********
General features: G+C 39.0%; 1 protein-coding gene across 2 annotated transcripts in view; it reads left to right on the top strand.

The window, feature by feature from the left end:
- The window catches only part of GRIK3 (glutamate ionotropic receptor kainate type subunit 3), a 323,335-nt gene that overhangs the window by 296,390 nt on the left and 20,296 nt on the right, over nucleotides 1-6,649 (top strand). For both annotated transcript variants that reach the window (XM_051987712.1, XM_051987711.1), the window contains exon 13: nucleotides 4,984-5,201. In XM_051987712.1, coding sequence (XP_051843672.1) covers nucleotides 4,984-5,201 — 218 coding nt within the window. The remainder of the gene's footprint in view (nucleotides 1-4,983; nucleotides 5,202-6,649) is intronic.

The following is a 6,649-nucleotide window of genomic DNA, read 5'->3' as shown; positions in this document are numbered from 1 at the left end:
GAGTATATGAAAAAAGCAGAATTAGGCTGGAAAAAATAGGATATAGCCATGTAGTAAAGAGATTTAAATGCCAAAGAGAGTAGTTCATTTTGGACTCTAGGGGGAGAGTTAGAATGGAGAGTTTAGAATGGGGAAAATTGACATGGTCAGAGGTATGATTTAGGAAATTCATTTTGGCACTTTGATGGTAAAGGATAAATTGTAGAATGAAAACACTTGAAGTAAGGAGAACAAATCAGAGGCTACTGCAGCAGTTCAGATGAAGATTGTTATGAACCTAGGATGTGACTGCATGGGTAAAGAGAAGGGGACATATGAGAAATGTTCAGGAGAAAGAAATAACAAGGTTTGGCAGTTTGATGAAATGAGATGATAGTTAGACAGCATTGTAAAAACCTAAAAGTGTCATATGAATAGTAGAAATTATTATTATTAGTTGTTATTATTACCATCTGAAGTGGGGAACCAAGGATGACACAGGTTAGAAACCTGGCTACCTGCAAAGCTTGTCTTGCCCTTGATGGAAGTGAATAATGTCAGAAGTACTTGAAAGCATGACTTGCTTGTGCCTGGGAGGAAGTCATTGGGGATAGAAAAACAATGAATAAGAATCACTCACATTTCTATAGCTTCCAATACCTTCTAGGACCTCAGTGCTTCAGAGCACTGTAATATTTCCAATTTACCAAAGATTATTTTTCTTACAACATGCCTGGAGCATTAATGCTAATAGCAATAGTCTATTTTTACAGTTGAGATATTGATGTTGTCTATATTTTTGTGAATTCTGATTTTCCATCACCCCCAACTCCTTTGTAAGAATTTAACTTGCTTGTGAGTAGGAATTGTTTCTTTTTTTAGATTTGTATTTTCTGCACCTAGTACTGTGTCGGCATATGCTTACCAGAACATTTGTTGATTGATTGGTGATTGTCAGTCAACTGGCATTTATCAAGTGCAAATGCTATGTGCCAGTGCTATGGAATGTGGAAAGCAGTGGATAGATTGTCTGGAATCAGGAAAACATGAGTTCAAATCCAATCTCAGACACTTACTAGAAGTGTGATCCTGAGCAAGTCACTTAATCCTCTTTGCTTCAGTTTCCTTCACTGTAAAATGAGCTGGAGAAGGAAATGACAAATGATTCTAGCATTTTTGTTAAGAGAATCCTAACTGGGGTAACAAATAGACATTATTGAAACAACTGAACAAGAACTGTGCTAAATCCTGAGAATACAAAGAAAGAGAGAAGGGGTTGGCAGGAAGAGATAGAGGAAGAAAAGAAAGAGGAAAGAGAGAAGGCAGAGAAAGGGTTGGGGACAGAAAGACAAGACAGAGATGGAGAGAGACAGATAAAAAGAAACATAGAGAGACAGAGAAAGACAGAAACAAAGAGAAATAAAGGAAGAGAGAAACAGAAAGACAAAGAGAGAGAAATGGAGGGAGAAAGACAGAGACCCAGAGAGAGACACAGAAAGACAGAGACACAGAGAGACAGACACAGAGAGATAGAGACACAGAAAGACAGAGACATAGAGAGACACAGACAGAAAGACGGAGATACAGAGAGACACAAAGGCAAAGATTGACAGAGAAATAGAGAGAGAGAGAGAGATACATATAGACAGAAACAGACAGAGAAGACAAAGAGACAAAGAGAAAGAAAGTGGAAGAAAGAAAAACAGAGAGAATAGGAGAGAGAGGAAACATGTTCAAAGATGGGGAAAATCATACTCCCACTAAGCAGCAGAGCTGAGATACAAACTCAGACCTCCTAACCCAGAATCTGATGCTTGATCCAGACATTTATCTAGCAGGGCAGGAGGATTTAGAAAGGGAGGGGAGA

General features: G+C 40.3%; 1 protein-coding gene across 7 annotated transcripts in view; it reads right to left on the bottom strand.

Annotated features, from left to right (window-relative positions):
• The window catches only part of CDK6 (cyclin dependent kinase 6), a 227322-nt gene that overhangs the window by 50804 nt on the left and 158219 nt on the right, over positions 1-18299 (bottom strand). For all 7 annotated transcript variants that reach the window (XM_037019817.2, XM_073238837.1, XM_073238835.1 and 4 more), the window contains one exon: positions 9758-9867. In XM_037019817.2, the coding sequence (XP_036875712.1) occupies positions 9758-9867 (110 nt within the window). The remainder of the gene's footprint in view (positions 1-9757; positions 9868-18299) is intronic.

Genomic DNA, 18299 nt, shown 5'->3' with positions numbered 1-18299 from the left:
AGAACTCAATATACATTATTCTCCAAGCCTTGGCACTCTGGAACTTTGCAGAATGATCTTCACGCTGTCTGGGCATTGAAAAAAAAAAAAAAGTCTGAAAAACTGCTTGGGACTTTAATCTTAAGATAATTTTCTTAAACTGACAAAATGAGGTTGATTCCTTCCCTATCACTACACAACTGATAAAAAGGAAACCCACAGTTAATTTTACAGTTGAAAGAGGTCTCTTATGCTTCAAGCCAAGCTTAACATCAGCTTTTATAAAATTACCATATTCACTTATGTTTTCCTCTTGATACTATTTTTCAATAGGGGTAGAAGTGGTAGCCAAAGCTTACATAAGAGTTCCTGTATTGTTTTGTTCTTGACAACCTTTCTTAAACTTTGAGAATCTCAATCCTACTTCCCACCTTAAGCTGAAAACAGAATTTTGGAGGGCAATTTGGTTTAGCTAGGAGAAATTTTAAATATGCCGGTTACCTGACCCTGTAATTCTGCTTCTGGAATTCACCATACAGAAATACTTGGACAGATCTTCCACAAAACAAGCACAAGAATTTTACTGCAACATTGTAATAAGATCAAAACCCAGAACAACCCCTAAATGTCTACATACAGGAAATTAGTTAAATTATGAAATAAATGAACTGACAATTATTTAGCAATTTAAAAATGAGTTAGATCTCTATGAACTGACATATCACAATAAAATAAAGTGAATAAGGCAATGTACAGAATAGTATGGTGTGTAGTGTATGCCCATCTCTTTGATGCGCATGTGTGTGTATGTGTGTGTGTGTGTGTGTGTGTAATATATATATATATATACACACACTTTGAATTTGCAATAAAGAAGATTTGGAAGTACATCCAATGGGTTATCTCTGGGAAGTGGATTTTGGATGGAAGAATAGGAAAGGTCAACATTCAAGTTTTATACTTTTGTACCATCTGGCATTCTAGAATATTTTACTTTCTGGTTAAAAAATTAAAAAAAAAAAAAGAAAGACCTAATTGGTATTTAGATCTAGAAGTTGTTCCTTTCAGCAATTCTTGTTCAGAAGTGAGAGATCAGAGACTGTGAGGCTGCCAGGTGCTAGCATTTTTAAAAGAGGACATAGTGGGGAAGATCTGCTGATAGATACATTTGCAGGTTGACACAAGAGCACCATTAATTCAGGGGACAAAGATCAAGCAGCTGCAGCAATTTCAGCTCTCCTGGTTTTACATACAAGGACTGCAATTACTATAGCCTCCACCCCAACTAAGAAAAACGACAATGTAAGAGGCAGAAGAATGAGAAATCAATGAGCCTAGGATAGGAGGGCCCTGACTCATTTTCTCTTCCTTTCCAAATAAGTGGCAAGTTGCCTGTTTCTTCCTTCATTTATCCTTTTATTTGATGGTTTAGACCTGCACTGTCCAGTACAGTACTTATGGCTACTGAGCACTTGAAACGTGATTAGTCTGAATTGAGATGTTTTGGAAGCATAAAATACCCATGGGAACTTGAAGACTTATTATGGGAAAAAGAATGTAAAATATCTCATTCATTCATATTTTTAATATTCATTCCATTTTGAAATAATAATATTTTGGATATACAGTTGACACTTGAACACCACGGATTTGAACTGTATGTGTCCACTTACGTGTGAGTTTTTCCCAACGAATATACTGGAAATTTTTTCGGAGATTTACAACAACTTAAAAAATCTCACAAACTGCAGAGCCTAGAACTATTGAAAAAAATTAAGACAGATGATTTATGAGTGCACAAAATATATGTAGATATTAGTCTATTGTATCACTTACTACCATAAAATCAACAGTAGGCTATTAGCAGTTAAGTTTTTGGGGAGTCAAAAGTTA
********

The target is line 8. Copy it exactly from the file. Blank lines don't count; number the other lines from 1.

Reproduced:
• The window catches only part of CDK6 (cyclin dependent kinase 6), a 227322-nt gene that overhangs the window by 50804 nt on the left and 158219 nt on the right, over positions 1-18299 (bottom strand). For all 7 annotated transcript variants that reach the window (XM_037019817.2, XM_073238837.1, XM_073238835.1 and 4 more), the window contains one exon: positions 9758-9867. In XM_037019817.2, the coding sequence (XP_036875712.1) occupies positions 9758-9867 (110 nt within the window). The remainder of the gene's footprint in view (positions 1-9757; positions 9868-18299) is intronic.